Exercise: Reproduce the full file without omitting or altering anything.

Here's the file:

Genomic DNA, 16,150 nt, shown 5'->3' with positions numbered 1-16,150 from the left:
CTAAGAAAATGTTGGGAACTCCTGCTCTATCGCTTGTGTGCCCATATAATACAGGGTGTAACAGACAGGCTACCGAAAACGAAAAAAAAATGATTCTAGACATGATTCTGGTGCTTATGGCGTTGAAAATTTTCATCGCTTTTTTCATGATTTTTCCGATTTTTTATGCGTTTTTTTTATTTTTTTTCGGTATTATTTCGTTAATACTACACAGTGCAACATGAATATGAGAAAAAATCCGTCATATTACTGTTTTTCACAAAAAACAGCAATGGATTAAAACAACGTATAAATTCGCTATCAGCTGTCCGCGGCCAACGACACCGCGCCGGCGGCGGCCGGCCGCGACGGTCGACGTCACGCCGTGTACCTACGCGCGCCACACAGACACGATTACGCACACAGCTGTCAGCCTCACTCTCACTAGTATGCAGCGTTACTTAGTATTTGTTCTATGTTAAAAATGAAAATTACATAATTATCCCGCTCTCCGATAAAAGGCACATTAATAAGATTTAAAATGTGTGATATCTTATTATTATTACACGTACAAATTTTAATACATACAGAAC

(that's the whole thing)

Genomic DNA, 16,150 nt, shown 5'->3' with positions numbered 1-16,150 from the left:
CTAAGAAAATGTTGGGAACTCCTGCTCTATCGCTTGTGTGCCCATATAATACAGGGTGTAACAGACAGGCTACCGAAAACGAAAAAAAAATGATTCTAGACATGATTCTGGTGCTTATGGCGTTGAAAATTTTCATCGCTTTTTTCATGATTTTTCCGATTTTTTATGCGTTTTTTTTATTTTTTTTCGGTATTATTTCGTTAATACTACACAGTGCAACATGAATATGAGAAAAAATCCGTCATATTACTGTTTTTCACAAAAAACAGCAATGGATTAAAACAACGTATAAATTCGCTATCAGCTGTCCGCGGCCAACGACACCGCGCCGGCGGCGGCCGGCCGCGACGGTCGACGTCACGCCGTGTACCTACGCGCGCCACACAGACACGATTACGCACACAGCTGTCAGCCTCACTCTCACTAGTATGCAGCGTTACTTAGTATTTGTTCTATGTTAAAAATGAAAATTACATAATTATCCCGCTCTCCGATAAAAGGCACATTAATAAGATTTAAAATGTGTGATATCTTATTATTATTACACGTACAAATTTTAATACATACAGAAC